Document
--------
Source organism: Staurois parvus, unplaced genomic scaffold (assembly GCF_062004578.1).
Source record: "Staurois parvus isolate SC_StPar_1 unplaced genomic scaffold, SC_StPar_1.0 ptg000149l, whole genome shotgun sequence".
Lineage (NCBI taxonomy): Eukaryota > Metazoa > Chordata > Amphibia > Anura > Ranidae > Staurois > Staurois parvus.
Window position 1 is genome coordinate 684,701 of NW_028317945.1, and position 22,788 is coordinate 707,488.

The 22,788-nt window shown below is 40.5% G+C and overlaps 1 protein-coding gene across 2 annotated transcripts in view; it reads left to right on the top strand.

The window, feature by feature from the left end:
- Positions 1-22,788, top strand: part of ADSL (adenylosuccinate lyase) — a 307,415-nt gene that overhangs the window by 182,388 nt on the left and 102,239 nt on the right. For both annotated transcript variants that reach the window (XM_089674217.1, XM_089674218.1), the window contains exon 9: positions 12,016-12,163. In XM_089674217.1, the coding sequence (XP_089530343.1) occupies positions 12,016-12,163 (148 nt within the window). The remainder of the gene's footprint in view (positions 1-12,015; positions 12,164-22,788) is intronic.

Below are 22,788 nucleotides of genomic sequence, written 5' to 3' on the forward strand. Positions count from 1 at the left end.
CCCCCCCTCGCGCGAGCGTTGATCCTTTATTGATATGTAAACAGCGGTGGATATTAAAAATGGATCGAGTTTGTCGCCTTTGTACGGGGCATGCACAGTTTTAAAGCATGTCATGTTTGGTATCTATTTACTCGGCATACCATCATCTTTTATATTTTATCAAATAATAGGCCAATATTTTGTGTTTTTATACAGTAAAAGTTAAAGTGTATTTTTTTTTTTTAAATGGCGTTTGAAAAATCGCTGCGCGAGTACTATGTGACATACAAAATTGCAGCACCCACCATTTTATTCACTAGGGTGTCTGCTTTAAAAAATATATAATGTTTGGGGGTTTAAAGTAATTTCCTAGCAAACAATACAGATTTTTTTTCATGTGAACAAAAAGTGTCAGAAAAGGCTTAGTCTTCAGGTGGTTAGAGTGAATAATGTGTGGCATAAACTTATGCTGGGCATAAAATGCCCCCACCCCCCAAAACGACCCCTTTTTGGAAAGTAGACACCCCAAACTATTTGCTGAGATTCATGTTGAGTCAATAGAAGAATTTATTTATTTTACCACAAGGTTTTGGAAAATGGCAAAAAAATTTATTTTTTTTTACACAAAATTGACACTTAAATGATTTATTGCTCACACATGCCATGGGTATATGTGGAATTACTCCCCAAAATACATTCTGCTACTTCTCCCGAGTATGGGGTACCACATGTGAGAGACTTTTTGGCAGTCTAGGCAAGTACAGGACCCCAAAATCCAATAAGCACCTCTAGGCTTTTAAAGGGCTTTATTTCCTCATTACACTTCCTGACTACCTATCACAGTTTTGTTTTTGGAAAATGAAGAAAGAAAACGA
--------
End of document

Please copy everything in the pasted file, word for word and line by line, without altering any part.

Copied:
Source organism: Staurois parvus, unplaced genomic scaffold (assembly GCF_062004578.1).
Source record: "Staurois parvus isolate SC_StPar_1 unplaced genomic scaffold, SC_StPar_1.0 ptg000149l, whole genome shotgun sequence".
Lineage (NCBI taxonomy): Eukaryota > Metazoa > Chordata > Amphibia > Anura > Ranidae > Staurois > Staurois parvus.
Window position 1 is genome coordinate 684,701 of NW_028317945.1, and position 22,788 is coordinate 707,488.

The 22,788-nt window shown below is 40.5% G+C and overlaps 1 protein-coding gene across 2 annotated transcripts in view; it reads left to right on the top strand.

The window, feature by feature from the left end:
- Positions 1-22,788, top strand: part of ADSL (adenylosuccinate lyase) — a 307,415-nt gene that overhangs the window by 182,388 nt on the left and 102,239 nt on the right. For both annotated transcript variants that reach the window (XM_089674217.1, XM_089674218.1), the window contains exon 9: positions 12,016-12,163. In XM_089674217.1, the coding sequence (XP_089530343.1) occupies positions 12,016-12,163 (148 nt within the window). The remainder of the gene's footprint in view (positions 1-12,015; positions 12,164-22,788) is intronic.

Below are 22,788 nucleotides of genomic sequence, written 5' to 3' on the forward strand. Positions count from 1 at the left end.
CCCCCCCTCGCGCGAGCGTTGATCCTTTATTGATATGTAAACAGCGGTGGATATTAAAAATGGATCGAGTTTGTCGCCTTTGTACGGGGCATGCACAGTTTTAAAGCATGTCATGTTTGGTATCTATTTACTCGGCATACCATCATCTTTTATATTTTATCAAATAATAGGCCAATATTTTGTGTTTTTATACAGTAAAAGTTAAAGTGTATTTTTTTTTTTTAAATGGCGTTTGAAAAATCGCTGCGCGAGTACTATGTGACATACAAAATTGCAGCACCCACCATTTTATTCACTAGGGTGTCTGCTTTAAAAAATATATAATGTTTGGGGGTTTAAAGTAATTTCCTAGCAAACAATACAGATTTTTTTTCATGTGAACAAAAAGTGTCAGAAAAGGCTTAGTCTTCAGGTGGTTAGAGTGAATAATGTGTGGCATAAACTTATGCTGGGCATAAAATGCCCCCACCCCCCAAAACGACCCCTTTTTGGAAAGTAGACACCCCAAACTATTTGCTGAGATTCATGTTGAGTCAATAGAAGAATTTATTTATTTTACCACAAGGTTTTGGAAAATGGCAAAAAAATTTATTTTTTTTTACACAAAATTGACACTTAAATGATTTATTGCTCACACATGCCATGGGTATATGTGGAATTACTCCCCAAAATACATTCTGCTACTTCTCCCGAGTATGGGGTACCACATGTGAGAGACTTTTTGGCAGTCTAGGCAAGTACAGGACCCCAAAATCCAATAAGCACCTCTAGGCTTTTAAAGGGCTTTATTTCCTCATTACACTTCCTGACTACCTATCACAGTTTTGTTTTTGGAAAATGAAGAAAGAAAACGA